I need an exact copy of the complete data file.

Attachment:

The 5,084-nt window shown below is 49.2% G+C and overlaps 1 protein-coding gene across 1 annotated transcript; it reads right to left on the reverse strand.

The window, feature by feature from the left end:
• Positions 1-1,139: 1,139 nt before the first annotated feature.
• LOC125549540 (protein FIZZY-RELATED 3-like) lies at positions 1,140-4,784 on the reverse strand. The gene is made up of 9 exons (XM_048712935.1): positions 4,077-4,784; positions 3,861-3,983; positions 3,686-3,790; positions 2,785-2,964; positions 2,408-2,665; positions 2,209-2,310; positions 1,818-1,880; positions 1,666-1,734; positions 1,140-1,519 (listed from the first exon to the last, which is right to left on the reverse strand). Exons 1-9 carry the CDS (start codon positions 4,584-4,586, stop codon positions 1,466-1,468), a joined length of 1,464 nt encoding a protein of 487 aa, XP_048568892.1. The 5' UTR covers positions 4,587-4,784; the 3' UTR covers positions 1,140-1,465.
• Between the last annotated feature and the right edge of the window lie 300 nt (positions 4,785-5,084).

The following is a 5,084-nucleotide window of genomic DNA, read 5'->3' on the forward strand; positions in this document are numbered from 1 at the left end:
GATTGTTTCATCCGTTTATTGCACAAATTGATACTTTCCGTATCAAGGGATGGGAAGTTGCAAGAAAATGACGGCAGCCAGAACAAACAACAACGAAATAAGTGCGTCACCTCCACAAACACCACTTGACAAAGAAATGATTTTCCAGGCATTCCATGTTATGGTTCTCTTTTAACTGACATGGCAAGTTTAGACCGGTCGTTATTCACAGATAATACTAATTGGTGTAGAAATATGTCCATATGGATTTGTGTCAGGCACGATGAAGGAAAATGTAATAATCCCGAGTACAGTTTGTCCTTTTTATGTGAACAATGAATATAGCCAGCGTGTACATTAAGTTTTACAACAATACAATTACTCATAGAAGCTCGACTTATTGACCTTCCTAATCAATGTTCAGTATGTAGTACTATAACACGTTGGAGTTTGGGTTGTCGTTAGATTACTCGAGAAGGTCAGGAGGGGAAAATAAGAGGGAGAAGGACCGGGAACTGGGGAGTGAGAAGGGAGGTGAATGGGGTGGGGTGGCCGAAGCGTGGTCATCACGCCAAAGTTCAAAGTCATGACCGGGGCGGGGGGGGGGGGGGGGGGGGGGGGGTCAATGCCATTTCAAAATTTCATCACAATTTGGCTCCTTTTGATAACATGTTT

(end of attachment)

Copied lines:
The 5,084-nt window shown below is 49.2% G+C and overlaps 1 protein-coding gene across 1 annotated transcript; it reads right to left on the reverse strand.

The window, feature by feature from the left end:
• Positions 1-1,139: 1,139 nt before the first annotated feature.
• LOC125549540 (protein FIZZY-RELATED 3-like) lies at positions 1,140-4,784 on the reverse strand. The gene is made up of 9 exons (XM_048712935.1): positions 4,077-4,784; positions 3,861-3,983; positions 3,686-3,790; positions 2,785-2,964; positions 2,408-2,665; positions 2,209-2,310; positions 1,818-1,880; positions 1,666-1,734; positions 1,140-1,519 (listed from the first exon to the last, which is right to left on the reverse strand). Exons 1-9 carry the CDS (start codon positions 4,584-4,586, stop codon positions 1,466-1,468), a joined length of 1,464 nt encoding a protein of 487 aa, XP_048568892.1. The 5' UTR covers positions 4,587-4,784; the 3' UTR covers positions 1,140-1,465.
• Between the last annotated feature and the right edge of the window lie 300 nt (positions 4,785-5,084).

The following is a 5,084-nucleotide window of genomic DNA, read 5'->3' on the forward strand; positions in this document are numbered from 1 at the left end:
GATTGTTTCATCCGTTTATTGCACAAATTGATACTTTCCGTATCAAGGGATGGGAAGTTGCAAGAAAATGACGGCAGCCAGAACAAACAACAACGAAATAAGTGCGTCACCTCCACAAACACCACTTGACAAAGAAATGATTTTCCAGGCATTCCATGTTATGGTTCTCTTTTAACTGACATGGCAAGTTTAGACCGGTCGTTATTCACAGATAATACTAATTGGTGTAGAAATATGTCCATATGGATTTGTGTCAGGCACGATGAAGGAAAATGTAATAATCCCGAGTACAGTTTGTCCTTTTTATGTGAACAATGAATATAGCCAGCGTGTACATTAAGTTTTACAACAATACAATTACTCATAGAAGCTCGACTTATTGACCTTCCTAATCAATGTTCAGTATGTAGTACTATAACACGTTGGAGTTTGGGTTGTCGTTAGATTACTCGAGAAGGTCAGGAGGGGAAAATAAGAGGGAGAAGGACCGGGAACTGGGGAGTGAGAAGGGAGGTGAATGGGGTGGGGTGGCCGAAGCGTGGTCATCACGCCAAAGTTCAAAGTCATGACCGGGGCGGGGGGGGGGGGGGGGGGGGGGGGGTCAATGCCATTTCAAAATTTCATCACAATTTGGCTCCTTTTGATAACATGTTT